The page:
One Digital Nomad on What It Takes to Succeed

Profiles By Brendon Schrader

Digital Nomad 01

Work-life balance means something a little different when it includes juggling world travel with serving clients. But independent consultant Zac is able to do just that, combining his lifetime love of travel with a vibrant marketing career. As long as he can get online, he’s able to provide top-notch service to clients, no matter where he is.  

The Work

Zac has managed a lot of projects over the years that he's been able to manage remotely. For example, he had a project running paid search campaigns for a 24-hour online clinic that provides online diagnosis and treatment plans for common ailments. He helped the company find new customers who are in the market for a doctor. “Beyond the basic keyword management, there is a good amount of time spent coming up with ideas on how to reach an audience when the company launches their service in a new market or starts treatment for an ailment,” he says.  

The Travel

Zac has been traveling all his life, inspired by his father, who often worked overseas. “He lived in Saudi Arabia, India, and Indonesia, and I remember seeing his passport filled with stamps and extra pages, and calling him long distance while looking at a map and dreaming of going,” he says. His father would save up airline points and take the kids on trips to Barbados, Bermuda, and Curacao for vacations.

As adults, Zac and his wife, Jill, decided to go on a long trek every two years to places like Machu Picchu and Nepal. That schedule turned into every year, until they sold their house and belongings July 2014 and have been traveling ever since. Zac is currently on an adventure that will take him to Budapest, Barcelona, Gothenburg, Oslo, Edinburgh, and Bath.

The Balance

Zac says he avoids scheduling meetings on travel days, because travel itself is stressful enough; he simply tells clients the days he’s unavailable. “I just work wherever I am,” he says, fitting in flexible work without having to take vacation time to travel.

“There are great advantages for people who can work this way,” Zac says. “You can literally go anywhere there is a decent internet connection and be productive. It's the definition of work/life balance.” He says employers find some comfort knowing that remote contractors are totally dedicated to making that lifestyle succeed, so they work harder to prove that it can and does benefit everyone.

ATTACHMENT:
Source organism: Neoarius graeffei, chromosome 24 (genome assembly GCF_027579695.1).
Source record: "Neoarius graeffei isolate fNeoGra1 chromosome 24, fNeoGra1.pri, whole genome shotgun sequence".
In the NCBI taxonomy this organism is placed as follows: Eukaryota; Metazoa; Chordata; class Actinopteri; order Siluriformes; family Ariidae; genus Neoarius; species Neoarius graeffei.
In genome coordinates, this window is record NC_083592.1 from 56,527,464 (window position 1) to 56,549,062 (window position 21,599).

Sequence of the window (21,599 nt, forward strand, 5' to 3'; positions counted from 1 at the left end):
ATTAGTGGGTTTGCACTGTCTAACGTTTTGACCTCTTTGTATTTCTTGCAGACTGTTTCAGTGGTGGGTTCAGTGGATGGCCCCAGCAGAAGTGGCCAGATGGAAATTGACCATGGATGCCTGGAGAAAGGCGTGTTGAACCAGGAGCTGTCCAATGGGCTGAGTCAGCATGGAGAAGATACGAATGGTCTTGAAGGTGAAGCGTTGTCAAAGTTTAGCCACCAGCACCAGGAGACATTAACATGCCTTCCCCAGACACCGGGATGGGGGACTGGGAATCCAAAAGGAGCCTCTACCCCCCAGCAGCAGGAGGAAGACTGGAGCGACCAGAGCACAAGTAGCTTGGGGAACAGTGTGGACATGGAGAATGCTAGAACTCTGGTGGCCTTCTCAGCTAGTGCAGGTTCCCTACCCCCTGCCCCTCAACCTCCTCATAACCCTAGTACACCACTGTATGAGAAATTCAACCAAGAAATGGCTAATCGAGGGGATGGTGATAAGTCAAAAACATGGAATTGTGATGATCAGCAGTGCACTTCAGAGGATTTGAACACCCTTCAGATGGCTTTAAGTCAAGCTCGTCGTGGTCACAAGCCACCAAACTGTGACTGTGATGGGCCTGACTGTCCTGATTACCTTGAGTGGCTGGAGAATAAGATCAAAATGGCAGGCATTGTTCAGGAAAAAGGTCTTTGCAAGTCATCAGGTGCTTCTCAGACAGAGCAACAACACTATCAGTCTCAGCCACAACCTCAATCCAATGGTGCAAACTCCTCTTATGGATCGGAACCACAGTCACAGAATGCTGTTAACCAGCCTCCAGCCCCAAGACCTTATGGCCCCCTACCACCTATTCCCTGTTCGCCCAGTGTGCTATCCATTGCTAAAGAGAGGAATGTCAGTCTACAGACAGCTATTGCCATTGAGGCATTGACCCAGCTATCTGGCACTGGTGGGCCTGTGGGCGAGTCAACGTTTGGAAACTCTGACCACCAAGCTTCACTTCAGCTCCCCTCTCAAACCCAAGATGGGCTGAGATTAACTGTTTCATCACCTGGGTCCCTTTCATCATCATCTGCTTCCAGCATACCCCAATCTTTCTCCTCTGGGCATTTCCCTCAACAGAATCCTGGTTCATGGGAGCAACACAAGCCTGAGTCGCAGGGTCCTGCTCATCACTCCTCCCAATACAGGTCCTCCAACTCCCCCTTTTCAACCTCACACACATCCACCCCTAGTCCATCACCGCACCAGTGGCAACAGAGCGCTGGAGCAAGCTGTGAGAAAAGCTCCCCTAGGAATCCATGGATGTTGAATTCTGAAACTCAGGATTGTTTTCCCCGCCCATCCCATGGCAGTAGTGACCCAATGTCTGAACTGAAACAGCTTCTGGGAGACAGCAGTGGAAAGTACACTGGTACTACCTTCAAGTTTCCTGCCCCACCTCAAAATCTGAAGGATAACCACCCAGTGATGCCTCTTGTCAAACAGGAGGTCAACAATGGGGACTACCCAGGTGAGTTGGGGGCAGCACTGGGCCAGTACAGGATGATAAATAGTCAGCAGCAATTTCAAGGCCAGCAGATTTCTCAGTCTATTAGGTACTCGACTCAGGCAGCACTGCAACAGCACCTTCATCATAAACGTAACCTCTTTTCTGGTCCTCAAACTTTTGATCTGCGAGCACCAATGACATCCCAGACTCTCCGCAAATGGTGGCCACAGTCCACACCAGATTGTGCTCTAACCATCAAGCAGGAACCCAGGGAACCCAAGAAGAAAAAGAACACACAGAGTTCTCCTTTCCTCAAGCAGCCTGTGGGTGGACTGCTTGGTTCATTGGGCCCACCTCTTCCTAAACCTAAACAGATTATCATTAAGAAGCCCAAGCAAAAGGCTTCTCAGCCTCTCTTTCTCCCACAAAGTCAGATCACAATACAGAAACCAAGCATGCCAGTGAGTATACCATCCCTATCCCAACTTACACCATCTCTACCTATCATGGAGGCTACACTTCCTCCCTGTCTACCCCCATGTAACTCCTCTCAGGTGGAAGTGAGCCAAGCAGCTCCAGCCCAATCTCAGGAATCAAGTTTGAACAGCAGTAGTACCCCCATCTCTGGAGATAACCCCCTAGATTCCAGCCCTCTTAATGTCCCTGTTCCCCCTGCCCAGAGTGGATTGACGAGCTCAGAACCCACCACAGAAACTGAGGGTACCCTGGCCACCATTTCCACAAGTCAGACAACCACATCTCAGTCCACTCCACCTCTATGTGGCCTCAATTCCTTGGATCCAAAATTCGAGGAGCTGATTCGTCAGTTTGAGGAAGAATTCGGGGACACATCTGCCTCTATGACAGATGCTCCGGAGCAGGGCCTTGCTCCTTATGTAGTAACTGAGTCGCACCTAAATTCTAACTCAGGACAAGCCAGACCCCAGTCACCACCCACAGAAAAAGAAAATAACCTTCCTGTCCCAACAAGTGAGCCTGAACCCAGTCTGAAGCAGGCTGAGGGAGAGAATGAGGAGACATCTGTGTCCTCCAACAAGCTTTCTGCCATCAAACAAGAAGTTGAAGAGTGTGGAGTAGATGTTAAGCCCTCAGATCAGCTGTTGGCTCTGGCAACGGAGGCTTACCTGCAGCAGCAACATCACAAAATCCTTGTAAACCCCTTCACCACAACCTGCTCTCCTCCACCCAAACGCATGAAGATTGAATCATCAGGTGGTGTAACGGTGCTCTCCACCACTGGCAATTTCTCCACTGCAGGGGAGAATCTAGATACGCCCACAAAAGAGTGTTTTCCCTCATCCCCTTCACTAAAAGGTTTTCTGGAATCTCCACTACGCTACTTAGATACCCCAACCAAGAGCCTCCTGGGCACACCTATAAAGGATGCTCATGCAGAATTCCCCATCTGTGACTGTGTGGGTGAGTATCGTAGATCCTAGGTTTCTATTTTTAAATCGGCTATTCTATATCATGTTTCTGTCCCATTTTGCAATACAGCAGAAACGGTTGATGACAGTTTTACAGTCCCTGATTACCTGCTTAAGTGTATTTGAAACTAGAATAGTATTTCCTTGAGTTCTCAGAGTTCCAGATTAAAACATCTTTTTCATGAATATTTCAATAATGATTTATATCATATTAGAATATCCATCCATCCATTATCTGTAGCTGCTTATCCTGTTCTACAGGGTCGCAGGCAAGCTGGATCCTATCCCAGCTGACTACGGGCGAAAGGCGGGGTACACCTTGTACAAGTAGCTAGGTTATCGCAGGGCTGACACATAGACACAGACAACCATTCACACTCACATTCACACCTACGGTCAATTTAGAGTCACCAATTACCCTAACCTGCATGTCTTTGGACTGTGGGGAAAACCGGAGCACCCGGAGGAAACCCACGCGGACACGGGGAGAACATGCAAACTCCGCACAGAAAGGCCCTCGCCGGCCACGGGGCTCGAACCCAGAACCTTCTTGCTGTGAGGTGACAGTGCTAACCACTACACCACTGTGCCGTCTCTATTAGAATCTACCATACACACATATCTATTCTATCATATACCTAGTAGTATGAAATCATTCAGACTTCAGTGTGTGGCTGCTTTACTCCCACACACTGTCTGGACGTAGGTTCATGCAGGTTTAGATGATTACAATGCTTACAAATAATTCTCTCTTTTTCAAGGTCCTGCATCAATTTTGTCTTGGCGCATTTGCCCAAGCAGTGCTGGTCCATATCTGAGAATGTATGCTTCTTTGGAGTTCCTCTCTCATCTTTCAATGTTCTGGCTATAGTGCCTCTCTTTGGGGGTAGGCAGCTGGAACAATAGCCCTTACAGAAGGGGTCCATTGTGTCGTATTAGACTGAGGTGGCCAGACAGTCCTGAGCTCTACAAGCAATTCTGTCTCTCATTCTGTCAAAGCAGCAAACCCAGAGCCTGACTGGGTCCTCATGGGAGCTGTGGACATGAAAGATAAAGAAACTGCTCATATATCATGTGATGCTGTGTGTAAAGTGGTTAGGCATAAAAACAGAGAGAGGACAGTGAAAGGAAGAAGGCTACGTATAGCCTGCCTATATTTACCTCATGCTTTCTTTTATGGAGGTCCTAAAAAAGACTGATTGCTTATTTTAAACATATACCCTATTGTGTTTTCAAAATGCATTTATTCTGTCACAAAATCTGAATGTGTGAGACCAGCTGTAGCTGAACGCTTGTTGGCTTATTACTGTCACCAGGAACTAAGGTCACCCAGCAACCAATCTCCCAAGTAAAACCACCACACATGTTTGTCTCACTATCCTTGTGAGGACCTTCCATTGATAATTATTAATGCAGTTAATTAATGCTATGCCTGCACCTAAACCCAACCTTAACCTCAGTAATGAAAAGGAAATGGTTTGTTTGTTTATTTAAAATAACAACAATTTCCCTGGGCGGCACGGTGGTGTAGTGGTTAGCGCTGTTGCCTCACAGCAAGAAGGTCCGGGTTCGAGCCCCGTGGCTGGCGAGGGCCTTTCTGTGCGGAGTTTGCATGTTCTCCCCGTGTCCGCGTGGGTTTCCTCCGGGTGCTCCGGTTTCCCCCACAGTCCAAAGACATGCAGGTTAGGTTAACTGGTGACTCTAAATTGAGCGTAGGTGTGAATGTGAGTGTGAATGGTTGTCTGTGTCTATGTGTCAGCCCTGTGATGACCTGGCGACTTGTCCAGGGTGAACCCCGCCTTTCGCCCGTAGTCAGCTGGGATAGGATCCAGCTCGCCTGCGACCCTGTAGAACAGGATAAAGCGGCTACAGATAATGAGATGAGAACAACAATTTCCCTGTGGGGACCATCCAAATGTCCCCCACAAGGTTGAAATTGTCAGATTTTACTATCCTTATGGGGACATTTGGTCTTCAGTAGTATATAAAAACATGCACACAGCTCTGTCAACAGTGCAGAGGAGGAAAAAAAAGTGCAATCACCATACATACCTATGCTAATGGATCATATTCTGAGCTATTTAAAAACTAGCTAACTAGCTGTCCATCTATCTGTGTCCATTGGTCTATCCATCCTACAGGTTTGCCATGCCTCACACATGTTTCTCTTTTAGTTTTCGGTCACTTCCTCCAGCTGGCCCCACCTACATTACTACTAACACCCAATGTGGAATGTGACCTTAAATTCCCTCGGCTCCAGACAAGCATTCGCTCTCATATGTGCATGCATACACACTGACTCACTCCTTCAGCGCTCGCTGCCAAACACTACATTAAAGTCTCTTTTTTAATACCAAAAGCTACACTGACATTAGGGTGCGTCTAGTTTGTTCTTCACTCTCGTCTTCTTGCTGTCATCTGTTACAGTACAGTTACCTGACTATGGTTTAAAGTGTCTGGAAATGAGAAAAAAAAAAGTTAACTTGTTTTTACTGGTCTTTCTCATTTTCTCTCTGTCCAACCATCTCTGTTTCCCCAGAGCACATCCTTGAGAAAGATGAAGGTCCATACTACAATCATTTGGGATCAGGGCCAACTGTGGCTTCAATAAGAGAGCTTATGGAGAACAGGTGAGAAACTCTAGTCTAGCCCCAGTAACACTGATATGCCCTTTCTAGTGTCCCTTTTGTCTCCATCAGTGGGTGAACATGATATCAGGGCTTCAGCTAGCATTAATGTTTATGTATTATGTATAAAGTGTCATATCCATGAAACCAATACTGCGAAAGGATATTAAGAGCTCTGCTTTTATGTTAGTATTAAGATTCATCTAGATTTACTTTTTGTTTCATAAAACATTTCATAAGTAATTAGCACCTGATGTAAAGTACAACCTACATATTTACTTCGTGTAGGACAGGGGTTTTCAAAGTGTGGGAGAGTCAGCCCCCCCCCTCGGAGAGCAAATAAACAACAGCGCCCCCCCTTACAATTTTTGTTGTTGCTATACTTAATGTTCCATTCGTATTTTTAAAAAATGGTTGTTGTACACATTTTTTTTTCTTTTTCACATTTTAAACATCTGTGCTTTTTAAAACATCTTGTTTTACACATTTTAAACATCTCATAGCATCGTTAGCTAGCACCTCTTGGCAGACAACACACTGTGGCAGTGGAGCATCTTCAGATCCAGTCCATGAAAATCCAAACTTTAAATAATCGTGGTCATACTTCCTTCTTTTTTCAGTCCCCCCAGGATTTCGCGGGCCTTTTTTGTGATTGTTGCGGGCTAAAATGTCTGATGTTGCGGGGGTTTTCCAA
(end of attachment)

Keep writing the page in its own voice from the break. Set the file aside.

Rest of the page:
“I'm way more focused on getting a project or task done when I know there is a beach or a mountain waiting for me,” he says.

Back home, Zac partners with companies back home who help by picking up the client management oversight and support, and all the back-end administrative details like contract negotiation and billing. This type of arrangement allows Zac to devote all of his work time to solving clients’ problems, no matter where he is. In addition, these companies serve as a local face for clients who need a little more hands-on attention when Zac is out of the country.

The Future of Work

It’s no secret that the way people work — and how they understand work — is changing. A PwC report looks at some of the emerging possibilities about how we work, including a greater emphasis on flexibility, collaboration and freelance work. Technological advances have already made it easy, with a little planning, to deliver for clients from around the world, like Zac does. As tech continues to evolve and more clients see the potential of collaborating with problem-solvers on a project basis, these arrangements will become even more commonplace. All it takes is a sense of adventure - and a willingness to do the work to make it work.

About The Author

Brendon Schrader is an entrepreneur, executive and business coach. He resides in the ‘Bold North’ of Minneapolis and is always up for a good cup of coffee. Brendon has published his ideas in Fast Company, Forbes, Inc. Magazine and more.